Burnaby cycling and walking pathway
As part of restoration for the PGR Project, we partnered with the City of Burnaby to design and build a cycling and walking pathway that would benefit Burnaby residents, as well as trail users from other municipalities. The City wanted to team up with us to build the pathway for a variety of reasons, including how well the location of the pathway would address some of the priorities outlined in its new Burnaby Transportation Plan. The priorities in the plan include building out its cycling network and encouraging Burnaby residents to take active modes of transportation, including cycling.
Small things can make a big difference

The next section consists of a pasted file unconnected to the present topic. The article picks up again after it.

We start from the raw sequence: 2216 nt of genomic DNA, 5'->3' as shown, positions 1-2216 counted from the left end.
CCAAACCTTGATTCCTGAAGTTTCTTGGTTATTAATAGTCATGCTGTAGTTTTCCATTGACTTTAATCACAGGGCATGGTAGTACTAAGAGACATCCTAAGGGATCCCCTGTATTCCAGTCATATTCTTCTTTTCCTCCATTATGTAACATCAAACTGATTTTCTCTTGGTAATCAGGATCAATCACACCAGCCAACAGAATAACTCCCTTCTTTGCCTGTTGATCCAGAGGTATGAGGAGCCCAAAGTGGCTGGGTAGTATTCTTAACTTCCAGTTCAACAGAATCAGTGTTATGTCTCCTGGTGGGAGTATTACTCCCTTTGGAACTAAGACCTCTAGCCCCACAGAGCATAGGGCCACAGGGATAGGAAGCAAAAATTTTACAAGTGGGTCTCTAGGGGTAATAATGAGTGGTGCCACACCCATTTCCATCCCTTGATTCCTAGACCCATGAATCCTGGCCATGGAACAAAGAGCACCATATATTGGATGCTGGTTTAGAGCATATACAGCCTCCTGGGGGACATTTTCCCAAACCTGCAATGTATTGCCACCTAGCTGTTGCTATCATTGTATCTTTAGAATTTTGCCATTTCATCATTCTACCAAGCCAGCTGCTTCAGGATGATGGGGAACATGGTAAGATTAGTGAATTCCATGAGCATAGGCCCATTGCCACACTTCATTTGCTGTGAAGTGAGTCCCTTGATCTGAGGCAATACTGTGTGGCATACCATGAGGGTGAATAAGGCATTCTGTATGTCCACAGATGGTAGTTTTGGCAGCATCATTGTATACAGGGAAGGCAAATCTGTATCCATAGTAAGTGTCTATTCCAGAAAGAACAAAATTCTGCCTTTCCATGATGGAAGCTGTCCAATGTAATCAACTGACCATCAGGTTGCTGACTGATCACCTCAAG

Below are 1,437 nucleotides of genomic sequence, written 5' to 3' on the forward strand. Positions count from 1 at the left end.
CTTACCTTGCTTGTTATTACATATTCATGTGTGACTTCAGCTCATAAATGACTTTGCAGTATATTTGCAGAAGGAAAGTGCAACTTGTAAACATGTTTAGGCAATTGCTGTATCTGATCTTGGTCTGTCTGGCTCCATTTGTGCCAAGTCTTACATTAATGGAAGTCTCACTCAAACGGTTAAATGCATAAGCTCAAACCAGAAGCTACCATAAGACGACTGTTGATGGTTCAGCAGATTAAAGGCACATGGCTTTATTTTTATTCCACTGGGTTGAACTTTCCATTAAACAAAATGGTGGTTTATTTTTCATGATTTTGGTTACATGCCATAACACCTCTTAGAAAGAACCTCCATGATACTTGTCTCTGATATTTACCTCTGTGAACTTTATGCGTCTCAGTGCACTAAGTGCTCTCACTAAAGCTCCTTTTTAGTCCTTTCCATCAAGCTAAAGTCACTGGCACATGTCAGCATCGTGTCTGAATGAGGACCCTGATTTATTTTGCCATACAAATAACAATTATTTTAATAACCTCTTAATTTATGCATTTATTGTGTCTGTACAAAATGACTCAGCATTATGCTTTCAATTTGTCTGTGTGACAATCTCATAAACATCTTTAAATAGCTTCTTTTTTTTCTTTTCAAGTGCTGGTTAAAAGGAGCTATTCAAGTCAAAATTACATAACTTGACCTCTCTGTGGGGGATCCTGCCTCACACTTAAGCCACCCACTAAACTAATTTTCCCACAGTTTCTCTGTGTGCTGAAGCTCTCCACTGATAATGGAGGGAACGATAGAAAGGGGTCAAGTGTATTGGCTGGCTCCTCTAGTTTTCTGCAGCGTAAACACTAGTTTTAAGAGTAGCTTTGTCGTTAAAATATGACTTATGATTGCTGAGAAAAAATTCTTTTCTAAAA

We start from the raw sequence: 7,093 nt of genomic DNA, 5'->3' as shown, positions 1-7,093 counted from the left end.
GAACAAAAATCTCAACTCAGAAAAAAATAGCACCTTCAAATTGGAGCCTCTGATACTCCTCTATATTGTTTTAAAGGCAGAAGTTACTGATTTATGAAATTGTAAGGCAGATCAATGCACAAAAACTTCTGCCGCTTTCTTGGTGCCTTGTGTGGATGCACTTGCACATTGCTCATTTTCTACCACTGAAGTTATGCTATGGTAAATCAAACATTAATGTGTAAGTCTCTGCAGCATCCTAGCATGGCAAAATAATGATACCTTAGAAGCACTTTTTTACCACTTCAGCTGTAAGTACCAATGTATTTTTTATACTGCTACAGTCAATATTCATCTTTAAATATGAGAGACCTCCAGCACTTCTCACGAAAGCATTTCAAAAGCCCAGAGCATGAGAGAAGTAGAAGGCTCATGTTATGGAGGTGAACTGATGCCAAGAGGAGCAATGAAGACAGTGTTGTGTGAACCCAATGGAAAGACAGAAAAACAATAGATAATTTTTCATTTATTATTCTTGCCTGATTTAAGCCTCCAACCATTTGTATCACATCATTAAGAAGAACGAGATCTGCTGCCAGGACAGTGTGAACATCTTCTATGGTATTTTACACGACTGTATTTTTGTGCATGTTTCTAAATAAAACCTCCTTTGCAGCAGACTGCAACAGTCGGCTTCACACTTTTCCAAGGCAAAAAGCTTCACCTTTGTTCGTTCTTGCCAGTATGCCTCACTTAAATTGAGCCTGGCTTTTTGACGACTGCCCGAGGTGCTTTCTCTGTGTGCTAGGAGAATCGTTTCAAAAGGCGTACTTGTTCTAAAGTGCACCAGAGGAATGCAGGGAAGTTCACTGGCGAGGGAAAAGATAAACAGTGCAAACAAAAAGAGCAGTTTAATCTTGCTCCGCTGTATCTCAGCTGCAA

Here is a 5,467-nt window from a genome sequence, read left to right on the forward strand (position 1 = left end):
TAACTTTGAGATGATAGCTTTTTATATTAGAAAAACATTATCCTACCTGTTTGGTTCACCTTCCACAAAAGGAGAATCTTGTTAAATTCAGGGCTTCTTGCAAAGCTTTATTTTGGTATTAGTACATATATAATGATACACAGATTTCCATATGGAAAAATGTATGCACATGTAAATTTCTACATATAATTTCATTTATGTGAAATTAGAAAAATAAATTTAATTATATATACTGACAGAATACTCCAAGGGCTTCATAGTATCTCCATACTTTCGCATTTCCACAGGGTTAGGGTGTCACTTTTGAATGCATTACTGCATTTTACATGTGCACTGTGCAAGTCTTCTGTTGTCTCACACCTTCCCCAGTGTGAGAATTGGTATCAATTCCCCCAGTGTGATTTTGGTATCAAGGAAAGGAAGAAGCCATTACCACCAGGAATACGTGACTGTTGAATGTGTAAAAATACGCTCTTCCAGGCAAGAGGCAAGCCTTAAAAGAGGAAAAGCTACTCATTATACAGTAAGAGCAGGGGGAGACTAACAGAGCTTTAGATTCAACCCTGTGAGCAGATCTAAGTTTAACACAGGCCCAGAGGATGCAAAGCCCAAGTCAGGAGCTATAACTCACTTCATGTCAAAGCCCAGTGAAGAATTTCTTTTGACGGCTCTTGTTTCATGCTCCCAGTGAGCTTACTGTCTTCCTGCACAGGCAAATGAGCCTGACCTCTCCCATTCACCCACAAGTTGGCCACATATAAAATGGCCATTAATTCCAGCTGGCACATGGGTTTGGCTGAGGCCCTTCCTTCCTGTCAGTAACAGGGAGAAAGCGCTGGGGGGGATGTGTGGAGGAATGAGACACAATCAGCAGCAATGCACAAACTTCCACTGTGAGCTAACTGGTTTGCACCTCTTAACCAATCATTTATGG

The construction contractor for our PGR Project, Kiewit recently helped a local resident with a little bit of labour that made his life a whole lot easier.
Our project work brought a lot of machinery and workers to the Burnaby area, including our community relations team, who were out in the community balancing local needs with our construction needs, while looking for ways to improve neighbourhoods and leave behind a positive legacy.
When Raymond McNiven, who lives along the route, talked to us about his plans to make some improvements to his driveway, including laying fresh gravel and building a freestanding carport, we were only too happy to help.
It was an easy task for Kiewit, who already had the right equipment and expertise working nearby on the project and offered to lend Raymond a hand.
PGR Project restoration, including work on the cycling and walking pathway, is currently underway. The new gas line is planned to be commissioned early in 2023.